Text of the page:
Load the roof and leave it?

One thing I see far too often is contractors who load roofs on homes and then seem to disappear for an extended time. It seems to be a strategy unique to reroofing serving to mentally bind the customer into a contract. The contractor must figure a loaded roof will lessen the chance of cancellation in the event buyer’s remorse creeps in. Though the psychology behind this can lead to an ethical debate, it’s an argument that would also raise some hackles.

What I do see as a problem is the effect such concentrated product weight has structurally over the longer term. I pride myself on loading roofs a day before a project commences because I cannot see the sense in risking prolonged structural strain on a home. It’s easy to plan, seems to always work out just fine with my suppliers and gives me a feeling of satisfaction that I manage my projects tightly. I guess I’m a bit of a Project Management geek who gets a kick out of precision.

The worst is when suppliers will bolster a loaded pallet with a few shingles on each sloped side and then leave everything on the pallet and not spread the shingles at all. That just pisses me off … and is dangerous. When you figure each bundle comes in at around 70 lbs, the math seems pretty clear.

I wish I could find a researched opinion on this as it just seems like a bad thing to do over an extended period of time. If it was my home, I’d scream bloody murder but I also understand what I may feel may just be that and there really is no concern at all.

I look forward to learning of some opinions and experiences surrounding this practice.

I did a roof for a guy who was going to diy but came to his senses. The bundles had been up there for 18months by by the time I got to them.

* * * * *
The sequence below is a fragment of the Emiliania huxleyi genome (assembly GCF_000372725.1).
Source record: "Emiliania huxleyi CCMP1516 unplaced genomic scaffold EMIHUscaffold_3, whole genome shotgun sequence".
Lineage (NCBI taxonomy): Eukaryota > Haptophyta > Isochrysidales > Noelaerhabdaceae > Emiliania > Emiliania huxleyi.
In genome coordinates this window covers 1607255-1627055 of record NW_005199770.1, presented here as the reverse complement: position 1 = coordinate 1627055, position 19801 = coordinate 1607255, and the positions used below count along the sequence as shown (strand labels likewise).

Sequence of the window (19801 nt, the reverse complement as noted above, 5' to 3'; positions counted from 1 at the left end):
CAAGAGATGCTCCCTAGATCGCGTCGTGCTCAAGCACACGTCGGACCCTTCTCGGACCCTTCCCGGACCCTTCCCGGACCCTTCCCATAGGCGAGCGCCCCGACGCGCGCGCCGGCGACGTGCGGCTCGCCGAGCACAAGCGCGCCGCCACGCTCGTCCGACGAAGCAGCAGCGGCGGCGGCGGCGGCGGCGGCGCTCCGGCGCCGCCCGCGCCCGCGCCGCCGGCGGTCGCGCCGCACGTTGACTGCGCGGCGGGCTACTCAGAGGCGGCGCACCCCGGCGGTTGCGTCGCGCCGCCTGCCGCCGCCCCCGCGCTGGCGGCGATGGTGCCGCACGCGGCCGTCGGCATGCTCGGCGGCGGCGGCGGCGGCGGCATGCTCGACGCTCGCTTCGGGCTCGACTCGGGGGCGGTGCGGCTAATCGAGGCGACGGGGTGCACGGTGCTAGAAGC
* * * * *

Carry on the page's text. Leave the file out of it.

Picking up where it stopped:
They were fine,the bottom of the stacks needed some time in the sun to flatten out.
If they’re loaded properly, no big deal.

Thanks for the reply. The shingles are not the concern, it’s the prolonged weight on the the rafters that is in concern.

Thats beginner precision…
Precision would be removing the roof
Or at least the top 3 feet on each side.
Decking repaired, renailed and underlayment installed
And then moments later the material arrives
And is stacked neatly on the roof.
An appropriate stack would be about 6-7 sq.

Now this is a steep roof.
An 8/12.
You put three bundles on each side of the ridge under the pallet stack.
Most lower slope roofs only require 2 bundles per side before you pallet stack.
Also 2 16d nails driven into the trusses on each side of the pallet stack are being used to keep the shingles from sliding down the roof.
These are needed for the pitches above a 4 or 5/12.

We install the shingles immediately as you can see we are ready to do so.

Yes, that is indeed the proper way to do it. When you rely on supplier provided delivery services and the random arrival times of subtrades, it can spoil your well intentioned plans. Preloading is generally not a worry for a few days however it becomes a concern over extended periods due to the concentrated weight on the rafters … in my opinion at least. Thanks for your reply, I appreciate it!